Black Women : Post Partum Depression/Child Abandoment

Discussion in 'Black Women - Mothers - Sisters - Daughters' started by CarrieMonet, Aug 24, 2004.

  1. CarrieMonet

    CarrieMonet Well-Known Member MEMBER

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    Sometimes, the baby blues can last for longer than the usual few days. Instead of feeling a little down, mothers can feel emotionally miserable, tearful, have problems sleeping, lose interest in doing anything, feeling listless, lose their appetite, and even feel hopeless. If this situation lasts for more than a week or two, a mother might be experiencing a post-partum depression. This condition seems to be more common than people realize.

    Here in Seattle there are certain hospitals which are deemed "safe drops" for women to leave their babies anonamously.

    With that said, do you think post partum depression can be linked to women or young girls who abandon their babies shortly after giving birth. (leaving their babies in McDonalds, garbage cans, church steps or emergency rooms?) Have you or someone close to you ever suffered from this illness?
     
  2. toylin

    toylin Well-Known Member MEMBER

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    I got depressed for a while near the end of my pregnancy, and it continued on and off until my son was about 2 months old. Of course, I spent more time hating my husband than my kid.....

    I do think that depression, combined with panic, can cause some mothers to abandon their children, or worse, to hurt them. A lot of people know about the safe drops (I think we have them in Michigan, too) but I believe that people are still afraid that somehow, they'll be tracked down and prosecuted for leaving their child. So, already scared and probably alone, they choose to instead do harmful things to themselves and their children.

    I don't personally know anyway who suffered from extreme post-partum depression, but my mother did. one of her friends was so depressed after the birth of her child that she killed herself and the baby.
     
  3. uniquelymade

    uniquelymade Member MEMBER

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    On one hand, I agree with you Toylin. I too had gotten depressed. It is especially hard on those who have no strong support system. But, on the other hand, I don't think that it is depression that causes them to abandon their children. I think that their role and respsonsibilities don't really hit them hard until late in the pregnancy or after the child is born. Some people can't handle someone depending on them for everything. They don't believe in abortion and they don't want to go through the process of adoption and everything that could come with it; so, in their minds, they think that they have no more options.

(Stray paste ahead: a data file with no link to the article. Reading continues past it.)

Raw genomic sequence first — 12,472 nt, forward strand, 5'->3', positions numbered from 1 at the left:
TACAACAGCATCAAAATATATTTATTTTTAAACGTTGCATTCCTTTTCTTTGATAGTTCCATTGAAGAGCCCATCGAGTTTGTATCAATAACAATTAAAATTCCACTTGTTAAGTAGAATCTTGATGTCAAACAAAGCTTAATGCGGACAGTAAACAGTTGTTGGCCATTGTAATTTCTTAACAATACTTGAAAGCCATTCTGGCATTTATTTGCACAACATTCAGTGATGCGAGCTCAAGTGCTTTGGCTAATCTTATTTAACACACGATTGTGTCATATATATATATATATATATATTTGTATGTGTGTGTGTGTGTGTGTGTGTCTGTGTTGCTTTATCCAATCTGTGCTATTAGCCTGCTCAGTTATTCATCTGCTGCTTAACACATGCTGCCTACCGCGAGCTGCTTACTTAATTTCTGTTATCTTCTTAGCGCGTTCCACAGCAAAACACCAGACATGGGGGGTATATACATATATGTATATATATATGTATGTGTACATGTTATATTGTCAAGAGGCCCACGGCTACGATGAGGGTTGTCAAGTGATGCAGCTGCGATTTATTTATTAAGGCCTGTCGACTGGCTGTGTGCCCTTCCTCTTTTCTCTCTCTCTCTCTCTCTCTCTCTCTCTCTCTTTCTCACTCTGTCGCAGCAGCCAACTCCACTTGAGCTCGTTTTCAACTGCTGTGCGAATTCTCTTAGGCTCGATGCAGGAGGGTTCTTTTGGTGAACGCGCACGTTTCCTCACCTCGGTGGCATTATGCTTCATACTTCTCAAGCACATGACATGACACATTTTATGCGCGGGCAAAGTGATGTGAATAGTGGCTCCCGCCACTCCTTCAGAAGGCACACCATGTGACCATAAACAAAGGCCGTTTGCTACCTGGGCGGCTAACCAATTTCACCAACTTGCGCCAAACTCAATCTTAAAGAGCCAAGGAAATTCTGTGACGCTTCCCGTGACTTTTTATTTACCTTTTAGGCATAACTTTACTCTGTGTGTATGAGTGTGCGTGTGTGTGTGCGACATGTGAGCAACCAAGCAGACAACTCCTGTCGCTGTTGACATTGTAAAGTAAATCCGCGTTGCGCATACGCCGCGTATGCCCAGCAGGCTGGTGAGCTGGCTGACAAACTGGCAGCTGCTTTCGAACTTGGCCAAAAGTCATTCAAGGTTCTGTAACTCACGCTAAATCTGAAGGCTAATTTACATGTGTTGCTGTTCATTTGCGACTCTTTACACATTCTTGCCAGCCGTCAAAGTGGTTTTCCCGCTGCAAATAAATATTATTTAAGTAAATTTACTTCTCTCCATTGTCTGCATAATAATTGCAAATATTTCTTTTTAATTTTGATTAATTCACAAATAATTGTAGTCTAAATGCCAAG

4. NNQueen

    NNQueen going above and beyond PREMIUM MEMBER

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    You bring excellent topics to the discussion forums Sister CM, thank you!

    I think that post partum depression is both chemical and societal. During and immediately following a pregnancy, a woman's hormones are raging and often get inbalanced. I believe that PPD has been attributed to a chemical inbalance in the brain which is why women sink into a depression soon after giving birth. The depression can be mild to extremely severe. The mild type can last briefly with little to know obvious affects while the extremely severe type can lead to death. There was one of these cases not that long ago in Chicago. A Black woman professional who got pregnant after years of trying and was delighted about the coming event. Her husband and family were all supportive. She and her husband had a healthy and happy pregnancy. Immediately after the birth of their child, she sank into a depression that needed to be medically treated. However, neither the family nor the doctors realized how severe this woman's case was, although her family did intervene by not leaving her home alone with the baby during the day while her husband was at work. While with her, her mother went to check on the baby and left the woman alone in the livingroom in a highrise apartment building. When she returned the woman had jumped out of the window and killed herself. That is severe depression. The grandmother is now on a crusade to alert women to PPD and not to take it lightly.

    Young single women abandoning children--yes, this could be partially due to PPD and also to the pressures of having a child they are not capable of supporting. To a large degree this is a crazy society that we're living in and unfortunately, we're seeing more and more of this type of behavior as well as matricide--mothers killing children.